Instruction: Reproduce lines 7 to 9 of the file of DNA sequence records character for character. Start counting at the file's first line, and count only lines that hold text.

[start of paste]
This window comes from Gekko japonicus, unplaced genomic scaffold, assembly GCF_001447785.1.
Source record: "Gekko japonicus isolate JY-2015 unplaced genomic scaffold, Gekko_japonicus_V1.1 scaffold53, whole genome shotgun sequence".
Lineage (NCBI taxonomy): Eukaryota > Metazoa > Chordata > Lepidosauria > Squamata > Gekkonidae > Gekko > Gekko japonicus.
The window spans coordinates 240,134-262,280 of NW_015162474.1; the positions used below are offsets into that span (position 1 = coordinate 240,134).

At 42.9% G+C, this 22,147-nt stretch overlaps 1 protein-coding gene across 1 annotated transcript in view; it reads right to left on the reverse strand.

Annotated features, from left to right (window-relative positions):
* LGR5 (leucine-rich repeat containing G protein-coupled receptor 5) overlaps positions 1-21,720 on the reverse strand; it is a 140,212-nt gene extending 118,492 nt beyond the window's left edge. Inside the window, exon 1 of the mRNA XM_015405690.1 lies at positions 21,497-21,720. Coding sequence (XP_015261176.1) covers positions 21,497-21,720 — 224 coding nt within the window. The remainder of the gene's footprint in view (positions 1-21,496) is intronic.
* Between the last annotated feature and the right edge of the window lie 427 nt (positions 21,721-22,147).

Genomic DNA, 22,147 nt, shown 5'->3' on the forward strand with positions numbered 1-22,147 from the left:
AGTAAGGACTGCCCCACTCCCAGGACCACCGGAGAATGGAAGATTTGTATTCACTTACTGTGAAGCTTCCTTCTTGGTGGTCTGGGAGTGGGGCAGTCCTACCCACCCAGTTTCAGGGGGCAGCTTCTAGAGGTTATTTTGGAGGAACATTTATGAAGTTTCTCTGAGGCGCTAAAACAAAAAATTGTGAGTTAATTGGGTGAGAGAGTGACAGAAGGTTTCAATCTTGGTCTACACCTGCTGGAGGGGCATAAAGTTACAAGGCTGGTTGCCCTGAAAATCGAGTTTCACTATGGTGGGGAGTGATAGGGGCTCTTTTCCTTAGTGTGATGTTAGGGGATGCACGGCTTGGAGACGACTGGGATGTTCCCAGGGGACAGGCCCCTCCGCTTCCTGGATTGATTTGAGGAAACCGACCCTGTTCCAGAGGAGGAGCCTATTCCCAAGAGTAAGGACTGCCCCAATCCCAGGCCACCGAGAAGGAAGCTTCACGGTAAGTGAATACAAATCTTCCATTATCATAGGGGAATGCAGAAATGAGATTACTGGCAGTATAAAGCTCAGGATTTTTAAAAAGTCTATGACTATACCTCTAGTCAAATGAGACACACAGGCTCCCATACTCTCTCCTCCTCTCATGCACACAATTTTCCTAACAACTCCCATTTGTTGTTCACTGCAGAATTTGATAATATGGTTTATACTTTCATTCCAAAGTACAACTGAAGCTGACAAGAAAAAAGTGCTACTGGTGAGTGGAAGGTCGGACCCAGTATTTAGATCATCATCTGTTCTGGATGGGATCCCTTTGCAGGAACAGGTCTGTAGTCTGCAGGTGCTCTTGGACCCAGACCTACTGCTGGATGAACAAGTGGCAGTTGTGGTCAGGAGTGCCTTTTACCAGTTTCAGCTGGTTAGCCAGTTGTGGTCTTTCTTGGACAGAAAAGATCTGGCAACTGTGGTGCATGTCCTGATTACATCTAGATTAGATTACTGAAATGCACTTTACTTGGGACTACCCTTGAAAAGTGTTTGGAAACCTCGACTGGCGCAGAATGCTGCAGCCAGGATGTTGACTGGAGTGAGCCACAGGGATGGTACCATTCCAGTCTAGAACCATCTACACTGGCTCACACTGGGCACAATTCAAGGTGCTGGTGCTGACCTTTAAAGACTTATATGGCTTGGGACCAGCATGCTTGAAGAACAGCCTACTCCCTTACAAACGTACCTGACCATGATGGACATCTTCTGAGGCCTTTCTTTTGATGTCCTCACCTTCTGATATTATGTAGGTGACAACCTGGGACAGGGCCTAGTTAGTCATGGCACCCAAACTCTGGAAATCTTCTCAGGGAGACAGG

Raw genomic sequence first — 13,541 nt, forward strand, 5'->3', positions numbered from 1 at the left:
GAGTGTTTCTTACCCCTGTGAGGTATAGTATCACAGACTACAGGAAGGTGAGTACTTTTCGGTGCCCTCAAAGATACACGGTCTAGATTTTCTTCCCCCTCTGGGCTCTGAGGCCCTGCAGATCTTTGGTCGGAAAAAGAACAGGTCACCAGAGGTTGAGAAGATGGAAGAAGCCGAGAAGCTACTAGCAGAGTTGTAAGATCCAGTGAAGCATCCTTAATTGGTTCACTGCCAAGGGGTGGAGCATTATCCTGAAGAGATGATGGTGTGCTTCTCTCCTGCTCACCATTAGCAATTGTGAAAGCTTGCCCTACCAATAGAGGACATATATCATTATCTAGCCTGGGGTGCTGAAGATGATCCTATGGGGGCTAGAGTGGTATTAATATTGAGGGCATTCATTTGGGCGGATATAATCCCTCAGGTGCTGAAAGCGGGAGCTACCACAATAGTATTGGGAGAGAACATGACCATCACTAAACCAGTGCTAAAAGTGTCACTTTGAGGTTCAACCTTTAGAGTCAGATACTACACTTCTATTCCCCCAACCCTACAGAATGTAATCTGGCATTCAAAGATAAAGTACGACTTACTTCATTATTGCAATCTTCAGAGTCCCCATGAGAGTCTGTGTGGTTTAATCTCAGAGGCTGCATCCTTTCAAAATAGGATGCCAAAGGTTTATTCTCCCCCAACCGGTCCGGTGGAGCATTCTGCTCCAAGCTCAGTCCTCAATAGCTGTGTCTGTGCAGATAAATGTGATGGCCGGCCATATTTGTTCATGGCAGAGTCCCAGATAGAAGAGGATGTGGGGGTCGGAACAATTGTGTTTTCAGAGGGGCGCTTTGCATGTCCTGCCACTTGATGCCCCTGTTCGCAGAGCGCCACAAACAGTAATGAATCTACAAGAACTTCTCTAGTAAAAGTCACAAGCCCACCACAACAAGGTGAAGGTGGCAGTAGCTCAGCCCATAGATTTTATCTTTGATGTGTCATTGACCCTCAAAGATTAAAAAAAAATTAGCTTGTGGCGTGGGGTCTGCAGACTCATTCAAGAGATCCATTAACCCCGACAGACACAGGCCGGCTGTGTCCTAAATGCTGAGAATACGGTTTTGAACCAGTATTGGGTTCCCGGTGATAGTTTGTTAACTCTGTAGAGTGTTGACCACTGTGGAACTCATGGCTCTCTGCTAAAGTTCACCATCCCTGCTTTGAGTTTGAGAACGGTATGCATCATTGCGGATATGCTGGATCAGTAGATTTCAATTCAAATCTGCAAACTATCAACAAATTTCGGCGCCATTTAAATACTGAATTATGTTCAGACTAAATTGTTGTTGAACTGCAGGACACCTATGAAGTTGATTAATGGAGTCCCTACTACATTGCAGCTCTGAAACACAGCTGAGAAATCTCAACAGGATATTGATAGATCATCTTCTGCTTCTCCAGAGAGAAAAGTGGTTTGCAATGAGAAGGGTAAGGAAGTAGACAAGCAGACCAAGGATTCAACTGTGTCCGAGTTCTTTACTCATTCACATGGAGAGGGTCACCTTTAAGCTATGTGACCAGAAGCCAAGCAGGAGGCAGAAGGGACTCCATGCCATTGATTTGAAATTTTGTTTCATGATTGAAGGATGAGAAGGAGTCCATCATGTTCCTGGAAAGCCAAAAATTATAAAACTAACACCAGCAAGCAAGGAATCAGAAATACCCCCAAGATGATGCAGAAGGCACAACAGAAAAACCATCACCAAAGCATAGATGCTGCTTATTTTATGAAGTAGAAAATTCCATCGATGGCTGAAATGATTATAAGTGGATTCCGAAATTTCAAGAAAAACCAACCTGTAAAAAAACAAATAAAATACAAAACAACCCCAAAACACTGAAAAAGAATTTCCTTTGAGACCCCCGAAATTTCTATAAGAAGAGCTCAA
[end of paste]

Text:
* LGR5 (leucine-rich repeat containing G protein-coupled receptor 5) overlaps positions 1-21,720 on the reverse strand; it is a 140,212-nt gene extending 118,492 nt beyond the window's left edge. Inside the window, exon 1 of the mRNA XM_015405690.1 lies at positions 21,497-21,720. Coding sequence (XP_015261176.1) covers positions 21,497-21,720 — 224 coding nt within the window. The remainder of the gene's footprint in view (positions 1-21,496) is intronic.
* Between the last annotated feature and the right edge of the window lie 427 nt (positions 21,721-22,147).

Genomic DNA, 22,147 nt, shown 5'->3' on the forward strand with positions numbered 1-22,147 from the left: